The other thing about these living-room debates, is that no one talks ordinarily anymore, with any kind of tentativeness, no one asks questions or listens to the other. With TV channels becoming our life-coaches, everyone in these living room debates simply must say their ‘piece to camera’, just like they do on TV, and talk right through the other person who may want to get his or her two-paisa’s worth in. People even act the part, punching the air, making mundane point upon point, throwing in micro-miniaturized testimonials (when I was in so-and-so city, when My kids were small, when My maid this, and when I went to get a license for that), and generally creating sound bytes rather than exploring a topic. Obviously I do not have any idea about the rules-of-engagement at such dos. I find that no one listens to anything that I may want to say, and I am best left to wander around looking at the host’s paintings and partaking of his/her hospitality.  Delhi is of course the worst kind of place for such a thing, where your invisibility and inaudibility becomes something of an amusement to yourself. You could well sit in a corner and sing an entire Yaman Kalyan right from alaap, jod, bada khayal, drut, tarana and on to a light thumri in Mishra Khamaj, and no one will notice you in a room such as this, full of theorizers and ‘opinion-makers’. Try it. If you can’t sing a raga, then try saying the multiplication table from 12 to 20. No one will notice.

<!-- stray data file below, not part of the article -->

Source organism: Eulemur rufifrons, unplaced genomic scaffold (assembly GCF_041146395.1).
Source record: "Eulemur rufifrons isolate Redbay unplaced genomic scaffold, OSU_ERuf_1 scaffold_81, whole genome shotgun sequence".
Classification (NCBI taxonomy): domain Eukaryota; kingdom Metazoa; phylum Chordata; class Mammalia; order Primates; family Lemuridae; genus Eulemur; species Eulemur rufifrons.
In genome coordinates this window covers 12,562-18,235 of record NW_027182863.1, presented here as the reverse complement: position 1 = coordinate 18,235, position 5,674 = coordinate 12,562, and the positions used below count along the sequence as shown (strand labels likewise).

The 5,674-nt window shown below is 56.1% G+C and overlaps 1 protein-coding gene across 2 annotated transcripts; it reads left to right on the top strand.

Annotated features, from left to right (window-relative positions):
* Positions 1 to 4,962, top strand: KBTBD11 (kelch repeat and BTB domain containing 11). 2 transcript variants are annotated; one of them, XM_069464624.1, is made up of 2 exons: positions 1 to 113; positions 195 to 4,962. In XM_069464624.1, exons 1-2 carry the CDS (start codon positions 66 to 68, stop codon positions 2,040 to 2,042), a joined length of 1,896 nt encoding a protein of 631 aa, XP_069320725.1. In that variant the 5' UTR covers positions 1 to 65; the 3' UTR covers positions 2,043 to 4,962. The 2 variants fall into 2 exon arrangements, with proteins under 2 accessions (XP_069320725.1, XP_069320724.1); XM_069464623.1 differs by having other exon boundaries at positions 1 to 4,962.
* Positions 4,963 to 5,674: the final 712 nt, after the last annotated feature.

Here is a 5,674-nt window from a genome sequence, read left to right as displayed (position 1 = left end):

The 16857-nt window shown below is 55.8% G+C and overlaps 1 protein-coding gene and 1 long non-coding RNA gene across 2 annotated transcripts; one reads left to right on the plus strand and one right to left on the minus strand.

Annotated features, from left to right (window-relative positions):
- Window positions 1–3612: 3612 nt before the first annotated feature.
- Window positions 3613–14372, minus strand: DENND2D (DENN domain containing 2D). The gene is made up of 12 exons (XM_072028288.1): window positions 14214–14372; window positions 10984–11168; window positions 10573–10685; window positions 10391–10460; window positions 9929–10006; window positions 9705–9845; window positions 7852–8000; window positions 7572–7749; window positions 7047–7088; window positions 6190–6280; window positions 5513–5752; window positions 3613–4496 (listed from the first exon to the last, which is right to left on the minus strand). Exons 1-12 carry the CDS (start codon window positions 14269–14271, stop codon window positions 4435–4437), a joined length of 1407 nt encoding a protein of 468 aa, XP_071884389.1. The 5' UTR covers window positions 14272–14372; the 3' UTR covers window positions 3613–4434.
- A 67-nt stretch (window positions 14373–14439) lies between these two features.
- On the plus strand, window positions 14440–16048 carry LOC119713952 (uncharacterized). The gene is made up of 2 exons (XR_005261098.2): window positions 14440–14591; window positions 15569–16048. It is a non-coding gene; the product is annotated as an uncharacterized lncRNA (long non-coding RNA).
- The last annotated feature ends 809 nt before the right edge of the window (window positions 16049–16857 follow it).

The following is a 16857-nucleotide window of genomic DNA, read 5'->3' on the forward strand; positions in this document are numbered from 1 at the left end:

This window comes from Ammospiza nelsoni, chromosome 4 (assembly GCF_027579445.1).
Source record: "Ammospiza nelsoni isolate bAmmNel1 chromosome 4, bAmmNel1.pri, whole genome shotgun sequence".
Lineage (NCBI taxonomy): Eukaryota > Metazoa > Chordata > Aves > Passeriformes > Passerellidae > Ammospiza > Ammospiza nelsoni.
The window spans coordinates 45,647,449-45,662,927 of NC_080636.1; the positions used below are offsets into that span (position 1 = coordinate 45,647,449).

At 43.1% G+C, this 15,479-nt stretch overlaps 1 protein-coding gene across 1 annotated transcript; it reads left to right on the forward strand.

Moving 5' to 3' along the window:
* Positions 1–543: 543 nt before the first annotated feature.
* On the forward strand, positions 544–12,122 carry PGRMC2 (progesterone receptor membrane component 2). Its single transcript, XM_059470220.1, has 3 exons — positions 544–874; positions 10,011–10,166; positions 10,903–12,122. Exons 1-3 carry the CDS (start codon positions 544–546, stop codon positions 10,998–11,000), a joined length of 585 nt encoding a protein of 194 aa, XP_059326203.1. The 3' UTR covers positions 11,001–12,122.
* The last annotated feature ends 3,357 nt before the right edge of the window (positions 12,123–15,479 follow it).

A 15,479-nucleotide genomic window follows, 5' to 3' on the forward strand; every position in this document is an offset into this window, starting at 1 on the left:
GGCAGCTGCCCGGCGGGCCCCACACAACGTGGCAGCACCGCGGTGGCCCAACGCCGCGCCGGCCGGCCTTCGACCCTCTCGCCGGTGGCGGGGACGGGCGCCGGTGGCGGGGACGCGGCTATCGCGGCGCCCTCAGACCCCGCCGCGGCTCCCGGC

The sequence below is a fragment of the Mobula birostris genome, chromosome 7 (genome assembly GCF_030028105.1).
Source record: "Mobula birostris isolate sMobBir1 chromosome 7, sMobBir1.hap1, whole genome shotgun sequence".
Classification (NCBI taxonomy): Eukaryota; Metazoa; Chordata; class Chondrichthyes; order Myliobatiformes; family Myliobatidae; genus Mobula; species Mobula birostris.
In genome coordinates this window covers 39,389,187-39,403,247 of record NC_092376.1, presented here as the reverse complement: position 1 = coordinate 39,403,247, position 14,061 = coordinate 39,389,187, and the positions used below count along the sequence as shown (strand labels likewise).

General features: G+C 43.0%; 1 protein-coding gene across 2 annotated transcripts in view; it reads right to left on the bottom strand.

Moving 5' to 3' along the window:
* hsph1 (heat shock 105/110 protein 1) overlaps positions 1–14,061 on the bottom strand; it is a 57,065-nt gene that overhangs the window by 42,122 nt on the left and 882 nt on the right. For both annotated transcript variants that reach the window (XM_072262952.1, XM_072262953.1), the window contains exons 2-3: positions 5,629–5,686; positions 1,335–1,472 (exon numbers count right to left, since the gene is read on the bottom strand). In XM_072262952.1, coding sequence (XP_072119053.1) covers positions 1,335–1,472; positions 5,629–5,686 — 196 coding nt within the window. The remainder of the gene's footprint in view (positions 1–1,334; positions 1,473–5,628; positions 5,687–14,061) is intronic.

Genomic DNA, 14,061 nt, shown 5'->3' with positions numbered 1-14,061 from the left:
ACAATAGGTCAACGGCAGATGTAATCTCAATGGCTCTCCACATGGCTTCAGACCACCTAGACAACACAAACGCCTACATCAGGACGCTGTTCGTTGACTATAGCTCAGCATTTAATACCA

Mumbai is slightly better, but only slightly. At least the room full of people will stop and look curiously at you if you start doing something strange, and THEN you will get a chance to contribute to the Big Fight with your very own theories about life in India. But Pune living rooms seem new to all of this, and never mind if hardly anyone out of these Great Debaters shows up at condolence meetings or protests, they retain the armchair right to rage on about Current Affairs.
Perhaps one new year resolution will do us much more good: Talk about the rotten state of Indian public, private, street, school and home life, only on the day that you have done some small thing that makes life more bearable for you and for one other person who is not related to you – even if it is the smallest of gestures. It has to be something that is directly related to and impacts all those things that we sit around wagging our heads in despair about.